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Is the boot code using interrupts?
Does it leave any enabled that the app is not expecting?
 

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Re: Can't get bootloader to jump to app 2019/07/15 14:15:07 (permalink)
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ric
Is the boot code using interrupts?
Does it leave any enabled that the app is not expecting?
 


No interrupts in use in the boot code.
 
Dave
#29
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Re: Can't get bootloader to jump to app 2019/07/15 14:37:56 (permalink)
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OK, it bounces back to boot code precisely when I enabled interrupts in the app, like this:
 
    __builtin_enable_interrupts();

The boot code does not use interrupts. At the point in the app where interrupts are enabled, the only interrupts active are Timer1 and UART1.
 
Dave 
#30
ric
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Re: Can't get bootloader to jump to app 2019/07/15 15:41:22 (permalink)
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Can't you single step the code from that point and see what is happening?
 

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Re: Can't get bootloader to jump to app 2019/07/15 15:55:19 (permalink)
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Are you sure all the Interrupt enable flags are disabled.  The Harmony Bootloaders are Notorious for that.
#32
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Re: Can't get bootloader to jump to app 2019/07/15 16:22:28 (permalink)
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ric
Can't you single step the code from that point and see what is happening?
 


Haven't compiled this for debug, standalone or loadable. Just debugging through serial data. I have trust issues with debuggers, which is why I don't use them much. If it comes down to it, I will explore what the debugger might offer.
 
Dave
#33
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Re: Can't get bootloader to jump to app 2019/07/15 16:24:33 (permalink)
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NKurzman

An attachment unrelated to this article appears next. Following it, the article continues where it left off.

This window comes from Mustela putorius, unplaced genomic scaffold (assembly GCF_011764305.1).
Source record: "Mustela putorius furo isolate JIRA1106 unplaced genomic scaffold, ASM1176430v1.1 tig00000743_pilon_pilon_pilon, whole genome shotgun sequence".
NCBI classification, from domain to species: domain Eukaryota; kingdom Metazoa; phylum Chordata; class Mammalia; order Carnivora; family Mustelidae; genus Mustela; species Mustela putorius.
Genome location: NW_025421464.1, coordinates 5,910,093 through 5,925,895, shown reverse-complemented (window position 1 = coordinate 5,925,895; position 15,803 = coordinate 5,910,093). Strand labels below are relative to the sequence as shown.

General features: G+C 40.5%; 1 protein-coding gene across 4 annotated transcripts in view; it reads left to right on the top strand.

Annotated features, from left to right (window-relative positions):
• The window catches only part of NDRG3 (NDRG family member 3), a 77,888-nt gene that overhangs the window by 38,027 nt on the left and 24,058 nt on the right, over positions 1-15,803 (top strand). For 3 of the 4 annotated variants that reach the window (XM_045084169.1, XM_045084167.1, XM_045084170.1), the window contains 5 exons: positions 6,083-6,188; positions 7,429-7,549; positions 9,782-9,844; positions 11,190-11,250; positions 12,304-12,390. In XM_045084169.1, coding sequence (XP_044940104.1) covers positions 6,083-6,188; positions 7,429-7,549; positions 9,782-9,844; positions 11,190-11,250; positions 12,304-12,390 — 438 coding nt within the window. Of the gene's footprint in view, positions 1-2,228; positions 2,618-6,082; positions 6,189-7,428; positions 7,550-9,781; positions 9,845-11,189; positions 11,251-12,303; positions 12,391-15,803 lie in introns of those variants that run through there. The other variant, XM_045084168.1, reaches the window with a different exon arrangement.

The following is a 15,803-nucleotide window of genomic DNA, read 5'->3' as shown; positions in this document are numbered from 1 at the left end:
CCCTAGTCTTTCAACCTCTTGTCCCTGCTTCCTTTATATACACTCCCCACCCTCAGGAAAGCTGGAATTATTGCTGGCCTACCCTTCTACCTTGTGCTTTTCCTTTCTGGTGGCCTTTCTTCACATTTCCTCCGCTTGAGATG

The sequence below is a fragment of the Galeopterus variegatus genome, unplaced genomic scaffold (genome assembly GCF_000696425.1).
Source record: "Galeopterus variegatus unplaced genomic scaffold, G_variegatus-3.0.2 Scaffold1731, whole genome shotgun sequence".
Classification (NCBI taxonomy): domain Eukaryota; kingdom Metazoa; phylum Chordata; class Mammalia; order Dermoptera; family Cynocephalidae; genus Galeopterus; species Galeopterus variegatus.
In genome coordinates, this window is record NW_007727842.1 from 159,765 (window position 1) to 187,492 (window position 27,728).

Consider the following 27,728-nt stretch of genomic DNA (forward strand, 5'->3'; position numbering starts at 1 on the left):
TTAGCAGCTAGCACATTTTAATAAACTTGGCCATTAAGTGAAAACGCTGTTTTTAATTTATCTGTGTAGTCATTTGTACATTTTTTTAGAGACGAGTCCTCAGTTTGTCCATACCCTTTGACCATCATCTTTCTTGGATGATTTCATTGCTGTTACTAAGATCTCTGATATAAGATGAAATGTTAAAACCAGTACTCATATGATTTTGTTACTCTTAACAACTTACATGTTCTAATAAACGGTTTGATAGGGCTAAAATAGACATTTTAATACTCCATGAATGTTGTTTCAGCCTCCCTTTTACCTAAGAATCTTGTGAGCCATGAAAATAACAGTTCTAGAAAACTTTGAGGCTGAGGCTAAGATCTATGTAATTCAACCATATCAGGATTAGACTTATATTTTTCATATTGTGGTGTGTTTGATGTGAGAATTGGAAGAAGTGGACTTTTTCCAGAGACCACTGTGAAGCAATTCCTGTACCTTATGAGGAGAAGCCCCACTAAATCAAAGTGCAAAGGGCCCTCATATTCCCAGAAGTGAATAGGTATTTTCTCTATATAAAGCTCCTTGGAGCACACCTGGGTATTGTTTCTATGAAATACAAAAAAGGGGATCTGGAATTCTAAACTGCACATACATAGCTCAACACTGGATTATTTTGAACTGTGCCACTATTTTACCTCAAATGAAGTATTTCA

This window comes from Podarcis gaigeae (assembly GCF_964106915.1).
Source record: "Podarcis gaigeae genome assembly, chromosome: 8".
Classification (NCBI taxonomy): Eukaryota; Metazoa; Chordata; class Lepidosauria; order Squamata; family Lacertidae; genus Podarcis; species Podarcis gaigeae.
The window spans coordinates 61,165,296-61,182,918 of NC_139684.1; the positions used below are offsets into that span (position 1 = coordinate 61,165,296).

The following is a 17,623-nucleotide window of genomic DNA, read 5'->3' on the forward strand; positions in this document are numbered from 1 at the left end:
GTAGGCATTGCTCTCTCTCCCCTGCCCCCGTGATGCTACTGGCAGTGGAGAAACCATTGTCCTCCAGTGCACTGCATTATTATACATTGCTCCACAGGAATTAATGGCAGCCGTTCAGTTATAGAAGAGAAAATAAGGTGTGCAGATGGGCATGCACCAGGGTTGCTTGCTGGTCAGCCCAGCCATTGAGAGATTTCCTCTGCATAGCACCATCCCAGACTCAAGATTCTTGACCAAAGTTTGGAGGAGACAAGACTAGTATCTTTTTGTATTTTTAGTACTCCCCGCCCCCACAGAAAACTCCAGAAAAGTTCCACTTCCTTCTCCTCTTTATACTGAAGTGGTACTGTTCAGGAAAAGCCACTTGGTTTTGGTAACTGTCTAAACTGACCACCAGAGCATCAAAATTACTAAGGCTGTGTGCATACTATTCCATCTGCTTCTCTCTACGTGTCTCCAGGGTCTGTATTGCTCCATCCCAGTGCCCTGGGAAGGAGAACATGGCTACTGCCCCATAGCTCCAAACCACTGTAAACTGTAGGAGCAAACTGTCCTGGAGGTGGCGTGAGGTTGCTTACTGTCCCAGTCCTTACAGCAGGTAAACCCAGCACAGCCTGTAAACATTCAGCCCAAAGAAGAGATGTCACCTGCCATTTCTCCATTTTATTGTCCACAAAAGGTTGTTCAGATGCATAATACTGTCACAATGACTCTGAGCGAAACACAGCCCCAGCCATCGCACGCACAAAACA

Are you sure all the Interrupt enable flags are disabled.  The Harmony Bootloaders are Notorious for that.


This is not a Harmony bootloader, but one I wrote myself. That's how I am sure there are no interrupts in use in the bootloader.
 
Dave
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NKurzman
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Re: Can't get bootloader to jump to app 2019/07/15 16:55:30 (permalink)
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_fragment_
NKurzman
Are you sure all the Interrupt enable flags are disabled.  The Harmony Bootloaders are Notorious for that.


This is not a Harmony bootloader, but one I wrote myself. That's how I am sure there are no interrupts in use in the bootloader.
 
Dave


Check the all the IEx registers to insure they are all zero.  Or set them to all zero before jumping to the Main Program. 
Also insure that you have correct handlers for Timer1 and UART1 in you main program.
And insure the IVT is not overlapped with anything else.
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maxruben
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Re: Can't get bootloader to jump to app 2019/07/16 04:35:27 (permalink)
5 (1)
_fragment_
ric
Can't you single step the code from that point and see what is happening?
 


Haven't compiled this for debug, standalone or loadable. Just debugging through serial data. I have trust issues with debuggers, which is why I don't use them much. If it comes down to it, I will explore what the debugger might offer.
 
Dave


But in this case, the debugger together with the loadables function would help you a lot. You probably would have fixed it by now using a debugger...
 
/Ruben
#36
cvm